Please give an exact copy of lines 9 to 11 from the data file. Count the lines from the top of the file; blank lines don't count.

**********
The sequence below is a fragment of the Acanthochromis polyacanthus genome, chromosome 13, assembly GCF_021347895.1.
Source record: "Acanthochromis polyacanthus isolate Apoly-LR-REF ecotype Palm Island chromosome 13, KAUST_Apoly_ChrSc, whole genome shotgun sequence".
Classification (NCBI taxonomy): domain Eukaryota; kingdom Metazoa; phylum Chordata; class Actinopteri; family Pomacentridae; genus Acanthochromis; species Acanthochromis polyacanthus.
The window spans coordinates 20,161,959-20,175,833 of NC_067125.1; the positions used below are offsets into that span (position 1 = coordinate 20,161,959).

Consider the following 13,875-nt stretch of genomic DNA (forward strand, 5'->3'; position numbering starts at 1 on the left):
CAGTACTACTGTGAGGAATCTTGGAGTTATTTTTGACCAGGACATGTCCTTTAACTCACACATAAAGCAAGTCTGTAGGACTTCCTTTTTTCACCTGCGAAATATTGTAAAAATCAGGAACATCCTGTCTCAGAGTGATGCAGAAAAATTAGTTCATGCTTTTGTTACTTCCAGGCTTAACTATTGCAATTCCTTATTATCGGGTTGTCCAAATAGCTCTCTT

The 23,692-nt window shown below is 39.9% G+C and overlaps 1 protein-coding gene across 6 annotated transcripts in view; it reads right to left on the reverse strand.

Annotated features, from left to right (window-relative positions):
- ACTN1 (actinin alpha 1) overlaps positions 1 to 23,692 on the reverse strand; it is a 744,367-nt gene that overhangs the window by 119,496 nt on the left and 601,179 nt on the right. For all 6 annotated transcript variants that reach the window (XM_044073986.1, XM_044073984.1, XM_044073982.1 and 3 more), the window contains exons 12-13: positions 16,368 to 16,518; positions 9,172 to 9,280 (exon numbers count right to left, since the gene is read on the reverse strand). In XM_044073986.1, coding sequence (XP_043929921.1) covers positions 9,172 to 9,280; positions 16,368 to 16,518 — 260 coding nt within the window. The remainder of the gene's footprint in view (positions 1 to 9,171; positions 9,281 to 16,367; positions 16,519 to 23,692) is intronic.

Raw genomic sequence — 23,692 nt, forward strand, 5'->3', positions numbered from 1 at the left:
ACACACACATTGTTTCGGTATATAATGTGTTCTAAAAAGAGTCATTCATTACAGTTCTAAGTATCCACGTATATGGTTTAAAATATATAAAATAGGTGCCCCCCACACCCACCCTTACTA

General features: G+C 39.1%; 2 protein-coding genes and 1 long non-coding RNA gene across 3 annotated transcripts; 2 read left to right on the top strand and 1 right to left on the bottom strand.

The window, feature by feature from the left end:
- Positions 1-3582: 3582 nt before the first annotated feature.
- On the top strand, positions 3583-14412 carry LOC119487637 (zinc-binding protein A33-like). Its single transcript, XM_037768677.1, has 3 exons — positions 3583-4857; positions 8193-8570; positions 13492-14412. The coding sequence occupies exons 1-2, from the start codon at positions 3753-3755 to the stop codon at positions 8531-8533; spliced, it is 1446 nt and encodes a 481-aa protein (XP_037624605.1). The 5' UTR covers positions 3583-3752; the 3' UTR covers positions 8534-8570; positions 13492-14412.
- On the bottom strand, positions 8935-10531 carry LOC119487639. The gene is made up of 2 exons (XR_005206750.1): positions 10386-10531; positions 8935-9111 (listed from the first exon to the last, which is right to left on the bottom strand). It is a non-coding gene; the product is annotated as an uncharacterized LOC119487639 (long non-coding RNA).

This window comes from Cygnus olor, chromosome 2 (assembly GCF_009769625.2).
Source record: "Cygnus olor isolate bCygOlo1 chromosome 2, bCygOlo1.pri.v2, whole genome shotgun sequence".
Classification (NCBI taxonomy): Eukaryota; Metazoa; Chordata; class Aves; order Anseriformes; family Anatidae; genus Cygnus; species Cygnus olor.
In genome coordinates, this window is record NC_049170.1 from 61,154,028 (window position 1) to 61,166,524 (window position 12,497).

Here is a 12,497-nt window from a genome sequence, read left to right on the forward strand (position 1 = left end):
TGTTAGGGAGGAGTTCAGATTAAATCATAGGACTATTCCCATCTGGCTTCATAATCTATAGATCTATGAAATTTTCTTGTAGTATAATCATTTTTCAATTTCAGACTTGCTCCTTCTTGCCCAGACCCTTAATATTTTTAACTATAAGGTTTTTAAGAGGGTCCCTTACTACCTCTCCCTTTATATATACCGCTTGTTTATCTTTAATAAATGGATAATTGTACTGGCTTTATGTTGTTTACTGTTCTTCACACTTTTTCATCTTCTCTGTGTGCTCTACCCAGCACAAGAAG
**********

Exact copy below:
- ACTN1 (actinin alpha 1) overlaps positions 1 to 23,692 on the reverse strand; it is a 744,367-nt gene that overhangs the window by 119,496 nt on the left and 601,179 nt on the right. For all 6 annotated transcript variants that reach the window (XM_044073986.1, XM_044073984.1, XM_044073982.1 and 3 more), the window contains exons 12-13: positions 16,368 to 16,518; positions 9,172 to 9,280 (exon numbers count right to left, since the gene is read on the reverse strand). In XM_044073986.1, coding sequence (XP_043929921.1) covers positions 9,172 to 9,280; positions 16,368 to 16,518 — 260 coding nt within the window. The remainder of the gene's footprint in view (positions 1 to 9,171; positions 9,281 to 16,367; positions 16,519 to 23,692) is intronic.

Raw genomic sequence — 23,692 nt, forward strand, 5'->3', positions numbered from 1 at the left:
ACACACACATTGTTTCGGTATATAATGTGTTCTAAAAAGAGTCATTCATTACAGTTCTAAGTATCCACGTATATGGTTTAAAATATATAAAATAGGTGCCCCCCACACCCACCCTTACTA